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Int J Cancer. 2000 Apr 1;86(1):122-7.

Selected micronutrients and oral and pharyngeal cancer.

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1
Istituto di Ricerche Farmacologiche Mario Negri, Milan, Italy. evanegri@irfmn.mnegri.it

Abstract

The relation between selected micronutrients and oral and pharyngeal cancer risk was investigated using data from a case-control study conducted between January 1992 and November 1997 in Italy and Switzerland. Cases were 754 incident, histologically confirmed oral cancers (344 of the oral cavity and 410 of the pharynx) admitted to the major teaching and general hospitals in the study areas. Controls were 1,775 subjects with no history of cancer admitted to hospitals in the same catchment areas for acute, non-neoplastic diseases. Dietary habits were investigated using a validated food-frequency questionnaire. Odds ratios (ORs) were computed after allowance for age, sex, center, education, occupation, body mass index, smoking and drinking habits and non-alcohol energy intake. Micronutrients were analyzed both as continuous variables and in quintiles. In the former case, the unit was set to 1 SD of the distribution of controls. ORs for the continuous analysis were 0.95 for retinol, 0.61 for carotene, 0.91 for lycopene, 0.83 for vitamin D, 0.74 for vitamin E, 0.63 for vitamin C, 0.82 for thiamine, 0.87 for riboflavin, 0.59 for vitamin B6, 0.61 for folic acid, 0.62 for niacin, 0.91 for calcium, 0.88 for phosphorus, 0.65 for potassium, 0.82 for iron, 0.67 for non-alcohol iron and 0.89 for zinc; the 95% confidence interval excluded one for carotene, vitamin C and E, thiamine, vitamin B6, folic acid, niacin, potassium and iron. ORs were similar for the 2 sexes and in strata of age. When the combined intake of vitamins C and E and carotene was considered, the protective effect of each nutrient was more marked or restricted to subjects with low intake of the other 2. The association with vitamin C and carotene was independent of smoking and drinking habits, while that with vitamin E was less evident in those heavily exposed to alcohol or tobacco. In general, the more a micronutrient was correlated to total vegetable and fruit intake, the stronger was its protective effect against oral cancer.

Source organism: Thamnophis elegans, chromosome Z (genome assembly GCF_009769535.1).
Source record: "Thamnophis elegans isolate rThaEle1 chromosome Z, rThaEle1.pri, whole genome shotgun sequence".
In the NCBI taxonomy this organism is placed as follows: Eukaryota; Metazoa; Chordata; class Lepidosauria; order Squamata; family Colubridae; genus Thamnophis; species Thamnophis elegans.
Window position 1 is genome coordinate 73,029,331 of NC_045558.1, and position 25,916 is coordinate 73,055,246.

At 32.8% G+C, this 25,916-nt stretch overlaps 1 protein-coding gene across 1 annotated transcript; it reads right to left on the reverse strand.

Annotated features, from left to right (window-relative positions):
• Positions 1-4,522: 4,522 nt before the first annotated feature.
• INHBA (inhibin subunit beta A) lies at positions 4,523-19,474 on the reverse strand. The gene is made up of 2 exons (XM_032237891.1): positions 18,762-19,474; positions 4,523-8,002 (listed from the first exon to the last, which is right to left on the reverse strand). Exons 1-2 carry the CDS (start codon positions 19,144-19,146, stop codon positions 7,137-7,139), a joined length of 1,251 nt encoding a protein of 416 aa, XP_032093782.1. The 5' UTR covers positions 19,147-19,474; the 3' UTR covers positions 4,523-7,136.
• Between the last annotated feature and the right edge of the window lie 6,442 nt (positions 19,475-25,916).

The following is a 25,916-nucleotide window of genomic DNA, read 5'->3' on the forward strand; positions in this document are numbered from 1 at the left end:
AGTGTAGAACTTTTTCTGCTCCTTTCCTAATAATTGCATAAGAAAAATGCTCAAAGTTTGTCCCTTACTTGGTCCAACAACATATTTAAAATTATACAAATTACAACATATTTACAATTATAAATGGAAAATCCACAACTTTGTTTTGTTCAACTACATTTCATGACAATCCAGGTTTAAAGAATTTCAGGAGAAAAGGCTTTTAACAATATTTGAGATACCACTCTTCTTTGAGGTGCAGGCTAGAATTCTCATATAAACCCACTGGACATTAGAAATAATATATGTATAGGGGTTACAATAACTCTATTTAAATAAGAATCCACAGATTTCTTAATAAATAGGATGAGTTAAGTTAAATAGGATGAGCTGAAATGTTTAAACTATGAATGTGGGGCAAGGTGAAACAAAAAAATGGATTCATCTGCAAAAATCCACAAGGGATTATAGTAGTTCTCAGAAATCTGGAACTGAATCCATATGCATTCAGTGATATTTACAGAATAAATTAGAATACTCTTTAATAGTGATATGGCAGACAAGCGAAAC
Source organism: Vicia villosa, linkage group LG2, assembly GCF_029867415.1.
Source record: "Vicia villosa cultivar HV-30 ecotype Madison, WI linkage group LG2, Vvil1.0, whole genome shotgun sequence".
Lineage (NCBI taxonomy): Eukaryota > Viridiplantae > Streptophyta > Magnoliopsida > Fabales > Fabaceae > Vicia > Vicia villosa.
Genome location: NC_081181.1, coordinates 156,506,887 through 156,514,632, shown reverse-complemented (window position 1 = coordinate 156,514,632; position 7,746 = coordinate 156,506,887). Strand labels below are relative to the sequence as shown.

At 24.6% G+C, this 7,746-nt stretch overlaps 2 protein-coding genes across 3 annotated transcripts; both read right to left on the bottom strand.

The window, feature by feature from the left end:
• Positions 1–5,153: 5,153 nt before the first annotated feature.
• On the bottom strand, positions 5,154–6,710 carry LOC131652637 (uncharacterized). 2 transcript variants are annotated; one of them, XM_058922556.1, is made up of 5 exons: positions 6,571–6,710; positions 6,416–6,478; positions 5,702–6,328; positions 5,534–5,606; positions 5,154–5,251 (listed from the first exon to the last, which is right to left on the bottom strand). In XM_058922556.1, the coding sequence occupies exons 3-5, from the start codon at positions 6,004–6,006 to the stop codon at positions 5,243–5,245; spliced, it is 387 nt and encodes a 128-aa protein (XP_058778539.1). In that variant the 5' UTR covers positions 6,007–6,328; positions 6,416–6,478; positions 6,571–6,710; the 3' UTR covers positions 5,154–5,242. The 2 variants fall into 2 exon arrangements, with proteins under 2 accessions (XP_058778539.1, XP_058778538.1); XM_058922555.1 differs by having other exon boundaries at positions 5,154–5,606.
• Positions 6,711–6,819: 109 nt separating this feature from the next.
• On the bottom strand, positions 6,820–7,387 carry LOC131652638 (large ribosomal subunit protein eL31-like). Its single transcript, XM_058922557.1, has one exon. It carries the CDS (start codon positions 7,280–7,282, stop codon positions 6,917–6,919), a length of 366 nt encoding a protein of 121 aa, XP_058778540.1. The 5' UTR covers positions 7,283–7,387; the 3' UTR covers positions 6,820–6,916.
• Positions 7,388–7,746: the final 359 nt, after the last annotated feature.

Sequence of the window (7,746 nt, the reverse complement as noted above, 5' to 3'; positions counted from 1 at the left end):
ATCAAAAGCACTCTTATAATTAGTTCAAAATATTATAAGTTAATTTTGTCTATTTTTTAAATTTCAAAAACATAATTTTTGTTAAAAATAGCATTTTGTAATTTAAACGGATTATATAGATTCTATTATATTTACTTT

PMID:
10728605
[Indexed for MEDLINE]
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